Maria Sharapova, the world's top-ranked female tennis player, on Wednesday became a goodwill ambassador for the UN Development Fund and donated $100,000 to help victims of the Chernobyl nuclear disaster.
At a crowded press conference, Sharapova, 19, said she gave the money to eight UN development projects in rural communities in Belarus, Russia and Ukraine for youths still suffering from the April 1986 Chernobyl power plant explosion.
The world's worst nuclear accident in the Ukraine spewed clouds of radioactive dust into parts of Europe, Russia and especially Belarus, making large areas uninhabitable.
"My first step is to focus on the Chernobyl-affected region, where my family has roots," Sharapova said. "Today, it is poverty and lack of opportunities that pose the greatest threat for young people in the Chernobyl region."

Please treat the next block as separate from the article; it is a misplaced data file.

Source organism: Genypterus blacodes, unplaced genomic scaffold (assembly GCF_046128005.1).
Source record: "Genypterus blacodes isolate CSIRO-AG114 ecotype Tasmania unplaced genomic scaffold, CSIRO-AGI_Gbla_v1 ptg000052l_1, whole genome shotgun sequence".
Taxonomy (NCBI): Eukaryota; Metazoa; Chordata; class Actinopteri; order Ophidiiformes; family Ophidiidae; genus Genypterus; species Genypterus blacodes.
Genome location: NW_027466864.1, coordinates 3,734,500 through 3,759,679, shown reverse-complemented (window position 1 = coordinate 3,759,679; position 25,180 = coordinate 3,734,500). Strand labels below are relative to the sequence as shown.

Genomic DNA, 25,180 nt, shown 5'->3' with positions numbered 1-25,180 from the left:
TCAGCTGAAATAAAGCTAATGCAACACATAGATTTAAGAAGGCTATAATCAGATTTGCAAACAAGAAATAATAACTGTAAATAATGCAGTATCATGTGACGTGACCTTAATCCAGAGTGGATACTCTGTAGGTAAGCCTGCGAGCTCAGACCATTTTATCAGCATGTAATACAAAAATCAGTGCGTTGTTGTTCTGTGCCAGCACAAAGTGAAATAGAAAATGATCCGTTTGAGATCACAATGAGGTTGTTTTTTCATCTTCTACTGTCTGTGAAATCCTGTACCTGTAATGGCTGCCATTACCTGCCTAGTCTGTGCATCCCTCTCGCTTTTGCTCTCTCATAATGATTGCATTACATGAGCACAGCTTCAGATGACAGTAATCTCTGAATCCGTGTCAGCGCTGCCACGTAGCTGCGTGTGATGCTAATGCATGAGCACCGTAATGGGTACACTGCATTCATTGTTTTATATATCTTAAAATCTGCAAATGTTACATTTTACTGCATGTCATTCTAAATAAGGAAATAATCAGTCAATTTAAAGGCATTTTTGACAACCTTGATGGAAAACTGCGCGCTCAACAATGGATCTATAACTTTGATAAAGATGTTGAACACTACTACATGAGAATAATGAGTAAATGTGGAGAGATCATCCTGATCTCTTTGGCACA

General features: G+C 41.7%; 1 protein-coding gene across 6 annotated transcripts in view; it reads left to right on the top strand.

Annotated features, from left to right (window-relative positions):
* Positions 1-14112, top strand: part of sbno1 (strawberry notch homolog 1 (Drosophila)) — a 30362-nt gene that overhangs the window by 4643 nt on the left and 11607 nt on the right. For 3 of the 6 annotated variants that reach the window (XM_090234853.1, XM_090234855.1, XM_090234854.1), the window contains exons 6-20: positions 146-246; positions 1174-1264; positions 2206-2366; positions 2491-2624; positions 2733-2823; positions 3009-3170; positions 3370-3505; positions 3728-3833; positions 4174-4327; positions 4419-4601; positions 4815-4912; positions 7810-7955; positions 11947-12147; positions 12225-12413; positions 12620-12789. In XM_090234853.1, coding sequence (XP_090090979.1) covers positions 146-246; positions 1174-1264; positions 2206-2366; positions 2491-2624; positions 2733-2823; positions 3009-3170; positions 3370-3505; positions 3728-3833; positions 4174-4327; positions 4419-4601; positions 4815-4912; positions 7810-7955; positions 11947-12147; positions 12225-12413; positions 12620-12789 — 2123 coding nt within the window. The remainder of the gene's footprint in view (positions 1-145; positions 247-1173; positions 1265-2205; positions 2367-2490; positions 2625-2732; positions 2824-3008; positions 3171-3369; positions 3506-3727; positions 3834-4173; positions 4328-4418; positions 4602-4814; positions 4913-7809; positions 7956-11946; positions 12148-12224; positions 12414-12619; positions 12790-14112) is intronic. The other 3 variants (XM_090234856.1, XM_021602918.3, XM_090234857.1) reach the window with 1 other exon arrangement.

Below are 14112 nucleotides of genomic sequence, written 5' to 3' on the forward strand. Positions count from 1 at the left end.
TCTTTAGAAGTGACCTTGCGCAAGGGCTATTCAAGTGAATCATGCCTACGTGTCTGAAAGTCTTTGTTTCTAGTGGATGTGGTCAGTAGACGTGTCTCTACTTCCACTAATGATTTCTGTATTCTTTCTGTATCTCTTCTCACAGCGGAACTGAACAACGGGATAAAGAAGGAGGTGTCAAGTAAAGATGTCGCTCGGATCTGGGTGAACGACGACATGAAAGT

Sharapova's family left Gomel in Belarus after the Chernobyl accident. She was born in Nyagan in Siberia a year later but left Russia for the United States at age 9 to study tennis. She won Wimbledon in 2004 and the US Open in 2006.
Sharapova is one of the highest paid female athletes, earning nearly $19 million last year in advertising endorsement and prize money and endorsements, according to Forbes magazine.
Individual UN agencies have used numerous goodwill ambassadors, beginning with UNICEF, the UN Children's Fund, in the 1950s. Other envoys, like retired boxer Muhammad Ali, and actor Michael Douglas serve as peace envoys for the UN secretary-general.
Goodwill ambassadors for UNDP include soccer stars Ronaldo of Brazil, Zinedine Zidane of France and now also Didier Drogba of Ivory Coast as well as Crown Prince Haakon Magnus of Norway, Japanese actress Misako Konno and US basketball star Dikembe Mutombo, a native of the Democratic Republic of Congo.